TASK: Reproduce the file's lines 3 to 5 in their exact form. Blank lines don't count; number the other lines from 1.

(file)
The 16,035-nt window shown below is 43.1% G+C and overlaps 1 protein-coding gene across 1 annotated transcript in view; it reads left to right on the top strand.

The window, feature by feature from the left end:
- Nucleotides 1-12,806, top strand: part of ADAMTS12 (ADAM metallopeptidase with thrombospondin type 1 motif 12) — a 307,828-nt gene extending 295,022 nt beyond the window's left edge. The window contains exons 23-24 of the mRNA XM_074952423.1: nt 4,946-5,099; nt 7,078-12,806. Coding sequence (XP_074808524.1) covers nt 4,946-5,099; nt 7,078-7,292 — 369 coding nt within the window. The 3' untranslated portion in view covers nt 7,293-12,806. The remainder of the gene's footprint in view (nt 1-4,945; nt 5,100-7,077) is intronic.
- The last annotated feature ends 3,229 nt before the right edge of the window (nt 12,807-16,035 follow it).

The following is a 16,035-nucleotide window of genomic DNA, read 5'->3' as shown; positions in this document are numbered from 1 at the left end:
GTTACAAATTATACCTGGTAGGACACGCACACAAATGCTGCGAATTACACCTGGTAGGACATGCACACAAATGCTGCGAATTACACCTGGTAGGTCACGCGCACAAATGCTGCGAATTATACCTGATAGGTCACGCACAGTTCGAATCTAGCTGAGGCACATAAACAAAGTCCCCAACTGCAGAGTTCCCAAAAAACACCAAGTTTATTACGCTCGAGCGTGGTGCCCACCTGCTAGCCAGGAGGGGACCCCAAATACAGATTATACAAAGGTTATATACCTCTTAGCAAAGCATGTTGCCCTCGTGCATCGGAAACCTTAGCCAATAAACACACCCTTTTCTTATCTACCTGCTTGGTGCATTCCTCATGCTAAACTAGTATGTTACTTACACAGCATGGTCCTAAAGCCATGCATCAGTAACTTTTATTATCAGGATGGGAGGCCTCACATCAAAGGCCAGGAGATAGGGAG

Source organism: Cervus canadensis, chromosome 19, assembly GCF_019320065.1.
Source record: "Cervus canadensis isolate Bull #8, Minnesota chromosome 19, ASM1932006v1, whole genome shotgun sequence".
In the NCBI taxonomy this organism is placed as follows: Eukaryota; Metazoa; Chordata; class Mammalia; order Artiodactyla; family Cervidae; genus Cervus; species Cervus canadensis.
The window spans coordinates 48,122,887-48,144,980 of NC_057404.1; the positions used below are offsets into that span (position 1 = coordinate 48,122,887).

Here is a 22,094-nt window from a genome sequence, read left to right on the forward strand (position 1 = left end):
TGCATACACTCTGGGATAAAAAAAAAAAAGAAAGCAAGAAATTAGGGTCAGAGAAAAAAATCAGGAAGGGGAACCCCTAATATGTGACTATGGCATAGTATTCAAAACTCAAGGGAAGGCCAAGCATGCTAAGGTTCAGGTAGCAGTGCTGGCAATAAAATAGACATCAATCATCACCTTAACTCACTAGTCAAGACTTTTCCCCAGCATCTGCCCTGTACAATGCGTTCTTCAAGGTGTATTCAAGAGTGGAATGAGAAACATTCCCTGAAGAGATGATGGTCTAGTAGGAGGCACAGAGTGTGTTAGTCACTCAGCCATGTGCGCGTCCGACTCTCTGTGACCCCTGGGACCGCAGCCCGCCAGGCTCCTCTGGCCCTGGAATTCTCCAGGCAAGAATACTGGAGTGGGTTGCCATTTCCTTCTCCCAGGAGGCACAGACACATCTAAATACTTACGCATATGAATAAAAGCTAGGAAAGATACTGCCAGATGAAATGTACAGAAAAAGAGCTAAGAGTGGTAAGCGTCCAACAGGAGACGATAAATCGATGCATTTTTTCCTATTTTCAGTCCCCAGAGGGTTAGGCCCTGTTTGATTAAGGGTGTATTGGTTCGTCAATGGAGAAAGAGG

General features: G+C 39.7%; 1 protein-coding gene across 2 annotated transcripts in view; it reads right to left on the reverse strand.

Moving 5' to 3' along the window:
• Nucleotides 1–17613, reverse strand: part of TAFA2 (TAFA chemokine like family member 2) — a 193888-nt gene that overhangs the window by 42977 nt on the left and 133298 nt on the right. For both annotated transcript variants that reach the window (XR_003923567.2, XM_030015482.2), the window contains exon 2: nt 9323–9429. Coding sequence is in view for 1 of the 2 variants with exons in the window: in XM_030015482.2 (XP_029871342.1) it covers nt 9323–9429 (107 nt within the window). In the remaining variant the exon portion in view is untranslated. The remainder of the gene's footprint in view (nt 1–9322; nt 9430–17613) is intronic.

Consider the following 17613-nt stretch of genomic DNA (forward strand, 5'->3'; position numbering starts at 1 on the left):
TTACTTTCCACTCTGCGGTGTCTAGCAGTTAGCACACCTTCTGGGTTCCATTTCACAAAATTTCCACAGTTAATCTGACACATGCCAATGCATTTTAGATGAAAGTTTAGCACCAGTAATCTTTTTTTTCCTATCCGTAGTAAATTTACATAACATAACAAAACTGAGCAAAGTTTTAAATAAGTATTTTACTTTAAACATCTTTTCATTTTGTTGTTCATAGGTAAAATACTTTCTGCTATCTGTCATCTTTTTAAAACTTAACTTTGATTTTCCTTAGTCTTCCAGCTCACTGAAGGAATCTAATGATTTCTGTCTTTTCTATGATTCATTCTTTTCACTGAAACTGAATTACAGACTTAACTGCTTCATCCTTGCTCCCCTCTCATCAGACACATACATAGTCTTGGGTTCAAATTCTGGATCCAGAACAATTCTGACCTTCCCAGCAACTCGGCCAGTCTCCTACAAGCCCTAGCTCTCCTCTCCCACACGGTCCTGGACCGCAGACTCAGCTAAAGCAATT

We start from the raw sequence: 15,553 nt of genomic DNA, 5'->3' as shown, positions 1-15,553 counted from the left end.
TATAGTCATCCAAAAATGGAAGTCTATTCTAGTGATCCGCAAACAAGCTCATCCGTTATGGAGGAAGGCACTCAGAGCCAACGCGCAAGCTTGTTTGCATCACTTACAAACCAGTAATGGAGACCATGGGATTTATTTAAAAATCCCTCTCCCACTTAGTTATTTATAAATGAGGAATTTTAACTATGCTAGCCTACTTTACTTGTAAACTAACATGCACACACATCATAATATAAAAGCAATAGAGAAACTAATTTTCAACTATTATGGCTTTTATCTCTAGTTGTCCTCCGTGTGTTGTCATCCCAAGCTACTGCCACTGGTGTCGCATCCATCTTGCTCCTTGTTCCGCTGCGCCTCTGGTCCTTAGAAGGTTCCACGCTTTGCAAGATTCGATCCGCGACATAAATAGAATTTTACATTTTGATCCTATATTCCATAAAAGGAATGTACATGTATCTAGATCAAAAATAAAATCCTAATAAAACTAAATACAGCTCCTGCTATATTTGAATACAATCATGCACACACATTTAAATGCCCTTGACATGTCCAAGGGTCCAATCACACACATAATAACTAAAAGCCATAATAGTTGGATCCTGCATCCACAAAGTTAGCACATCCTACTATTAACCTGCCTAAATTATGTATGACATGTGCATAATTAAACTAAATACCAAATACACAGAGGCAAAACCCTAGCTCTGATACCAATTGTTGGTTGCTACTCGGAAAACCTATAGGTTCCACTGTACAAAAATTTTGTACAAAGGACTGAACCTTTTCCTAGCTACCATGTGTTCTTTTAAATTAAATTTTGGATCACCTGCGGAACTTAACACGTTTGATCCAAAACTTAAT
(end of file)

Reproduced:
- Nucleotides 1-12,806, top strand: part of ADAMTS12 (ADAM metallopeptidase with thrombospondin type 1 motif 12) — a 307,828-nt gene extending 295,022 nt beyond the window's left edge. The window contains exons 23-24 of the mRNA XM_074952423.1: nt 4,946-5,099; nt 7,078-12,806. Coding sequence (XP_074808524.1) covers nt 4,946-5,099; nt 7,078-7,292 — 369 coding nt within the window. The 3' untranslated portion in view covers nt 7,293-12,806. The remainder of the gene's footprint in view (nt 1-4,945; nt 5,100-7,077) is intronic.
- The last annotated feature ends 3,229 nt before the right edge of the window (nt 12,807-16,035 follow it).

The following is a 16,035-nucleotide window of genomic DNA, read 5'->3' as shown; positions in this document are numbered from 1 at the left end: